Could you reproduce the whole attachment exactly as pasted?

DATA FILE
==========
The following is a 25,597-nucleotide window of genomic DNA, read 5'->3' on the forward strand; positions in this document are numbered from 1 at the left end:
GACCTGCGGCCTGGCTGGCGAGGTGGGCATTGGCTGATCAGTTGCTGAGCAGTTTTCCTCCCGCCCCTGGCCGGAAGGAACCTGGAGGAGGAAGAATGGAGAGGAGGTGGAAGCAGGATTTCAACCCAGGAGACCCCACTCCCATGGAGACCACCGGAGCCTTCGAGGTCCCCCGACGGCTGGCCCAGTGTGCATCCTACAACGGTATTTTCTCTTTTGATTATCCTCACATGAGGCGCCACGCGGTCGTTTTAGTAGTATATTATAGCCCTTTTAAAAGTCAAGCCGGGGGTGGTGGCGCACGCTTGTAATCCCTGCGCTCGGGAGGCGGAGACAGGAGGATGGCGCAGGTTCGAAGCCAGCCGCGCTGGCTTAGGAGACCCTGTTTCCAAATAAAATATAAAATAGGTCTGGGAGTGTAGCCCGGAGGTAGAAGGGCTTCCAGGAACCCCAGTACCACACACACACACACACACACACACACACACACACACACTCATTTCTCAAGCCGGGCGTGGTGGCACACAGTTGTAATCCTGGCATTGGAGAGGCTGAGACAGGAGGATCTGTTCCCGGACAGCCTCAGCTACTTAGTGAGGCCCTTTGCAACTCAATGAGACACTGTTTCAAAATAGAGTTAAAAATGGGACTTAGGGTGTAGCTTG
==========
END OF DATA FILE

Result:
The following is a 25,597-nucleotide window of genomic DNA, read 5'->3' on the forward strand; positions in this document are numbered from 1 at the left end:
GACCTGCGGCCTGGCTGGCGAGGTGGGCATTGGCTGATCAGTTGCTGAGCAGTTTTCCTCCCGCCCCTGGCCGGAAGGAACCTGGAGGAGGAAGAATGGAGAGGAGGTGGAAGCAGGATTTCAACCCAGGAGACCCCACTCCCATGGAGACCACCGGAGCCTTCGAGGTCCCCCGACGGCTGGCCCAGTGTGCATCCTACAACGGTATTTTCTCTTTTGATTATCCTCACATGAGGCGCCACGCGGTCGTTTTAGTAGTATATTATAGCCCTTTTAAAAGTCAAGCCGGGGGTGGTGGCGCACGCTTGTAATCCCTGCGCTCGGGAGGCGGAGACAGGAGGATGGCGCAGGTTCGAAGCCAGCCGCGCTGGCTTAGGAGACCCTGTTTCCAAATAAAATATAAAATAGGTCTGGGAGTGTAGCCCGGAGGTAGAAGGGCTTCCAGGAACCCCAGTACCACACACACACACACACACACACACACACACACACACACTCATTTCTCAAGCCGGGCGTGGTGGCACACAGTTGTAATCCTGGCATTGGAGAGGCTGAGACAGGAGGATCTGTTCCCGGACAGCCTCAGCTACTTAGTGAGGCCCTTTGCAACTCAATGAGACACTGTTTCAAAATAGAGTTAAAAATGGGACTTAGGGTGTAGCTTG